There isn’t a strike fund that members can apply to for financial assistance, but the union is working to “provide limited assistance including prepared meals for striking workers and their families and food pantry and community resources,” according to the Local 99.
Some teachers union members have pulled together to support their colleagues, beyond joining them on the picket line, said Pacoima Middle School teacher Scott Mandel.
Mandel, who serves as the Los Angeles Valley East Area Chair for the teachers union, said that 20 teachers at Lorne Street Elementary School in Northridge raised about $800 for their Local 99 members.
“This is what we do,” Mandel said Wednesday at Sun Valley Polytechnic Senior High School. “We stand together.”
While the strike may become a burden, especially financially for many, Mandel called it necessary.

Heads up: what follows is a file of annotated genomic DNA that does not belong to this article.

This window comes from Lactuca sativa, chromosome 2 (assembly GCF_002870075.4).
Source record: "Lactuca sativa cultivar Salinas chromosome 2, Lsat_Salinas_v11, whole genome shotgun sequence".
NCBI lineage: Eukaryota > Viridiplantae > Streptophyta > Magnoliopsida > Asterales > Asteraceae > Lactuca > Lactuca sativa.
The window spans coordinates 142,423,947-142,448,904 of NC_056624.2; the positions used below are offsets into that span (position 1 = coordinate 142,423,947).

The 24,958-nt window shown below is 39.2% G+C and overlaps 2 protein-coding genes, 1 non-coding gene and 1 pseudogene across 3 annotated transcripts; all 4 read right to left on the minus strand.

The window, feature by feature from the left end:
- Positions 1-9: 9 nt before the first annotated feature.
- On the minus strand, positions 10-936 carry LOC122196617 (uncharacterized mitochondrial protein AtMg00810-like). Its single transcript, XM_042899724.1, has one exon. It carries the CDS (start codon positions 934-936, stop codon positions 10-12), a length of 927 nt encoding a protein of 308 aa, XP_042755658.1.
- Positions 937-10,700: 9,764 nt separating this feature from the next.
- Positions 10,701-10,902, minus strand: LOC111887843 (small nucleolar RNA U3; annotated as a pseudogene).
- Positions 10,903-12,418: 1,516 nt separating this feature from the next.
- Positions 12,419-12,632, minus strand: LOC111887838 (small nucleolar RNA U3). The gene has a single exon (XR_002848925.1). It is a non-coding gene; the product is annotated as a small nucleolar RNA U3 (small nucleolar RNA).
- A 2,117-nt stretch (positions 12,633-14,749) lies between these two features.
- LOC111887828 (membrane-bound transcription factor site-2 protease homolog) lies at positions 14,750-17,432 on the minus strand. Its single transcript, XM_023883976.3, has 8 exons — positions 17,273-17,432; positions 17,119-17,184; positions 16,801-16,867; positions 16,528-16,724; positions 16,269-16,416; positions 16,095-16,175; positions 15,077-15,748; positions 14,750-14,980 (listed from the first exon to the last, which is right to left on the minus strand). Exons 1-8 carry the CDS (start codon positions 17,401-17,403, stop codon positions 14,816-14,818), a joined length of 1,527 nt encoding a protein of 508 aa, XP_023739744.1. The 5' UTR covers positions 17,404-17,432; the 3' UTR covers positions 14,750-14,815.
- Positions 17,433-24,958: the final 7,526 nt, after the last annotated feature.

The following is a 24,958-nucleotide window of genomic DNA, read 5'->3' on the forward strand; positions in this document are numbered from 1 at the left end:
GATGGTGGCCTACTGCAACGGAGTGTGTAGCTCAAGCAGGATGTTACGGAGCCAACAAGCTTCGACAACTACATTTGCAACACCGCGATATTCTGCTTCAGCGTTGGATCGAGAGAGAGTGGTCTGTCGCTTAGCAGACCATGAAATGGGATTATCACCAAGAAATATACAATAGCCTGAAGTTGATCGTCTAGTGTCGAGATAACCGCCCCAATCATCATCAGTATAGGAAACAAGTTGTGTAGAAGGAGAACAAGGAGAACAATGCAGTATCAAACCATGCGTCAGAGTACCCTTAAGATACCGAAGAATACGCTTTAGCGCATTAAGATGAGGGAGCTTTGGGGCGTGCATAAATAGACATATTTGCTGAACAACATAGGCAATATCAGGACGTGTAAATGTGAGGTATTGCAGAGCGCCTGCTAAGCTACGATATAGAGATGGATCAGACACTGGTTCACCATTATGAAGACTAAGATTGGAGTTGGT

“Losing three days of pay is an inconvenience for me,” Mandel said. “But losing three days of pay for the SEIU members is making rent that month and putting food on their table. So, how can I not be out here sharing the burden?”
At one point in his life, Eric Hernandez, who has worked as a school custodian for 17 years, said he was forced to chose between sleep or increased stability.
He worked two jobs: handling buildings, grounds and custodial duties at James Monroe High School in North Hills, while taking evening shifts at his neighborhood Target.
But the lack of sleep “burned him out,” forcing him to quit Target and return to his single salary — and the anxiety it induced.
At a large rally Wednesday he carried a 3-foot sign that said, “When the poop hits the fan, I won’t be there 2 clean it!” as he marched around with crowds of union members at Lake Balboa.
“It’s unbelievable, but my pay hasn’t really raised much since I started,” the 43-year-old said. “Guys who start tomorrow are only making a little less than me.”
Hernandez said he’s had to change his diet recently to cope with surging food prices. Every other day he eats “25-cent ramen and an egg” to keep costs down. He’s taking a harsher approach during this three-day strike.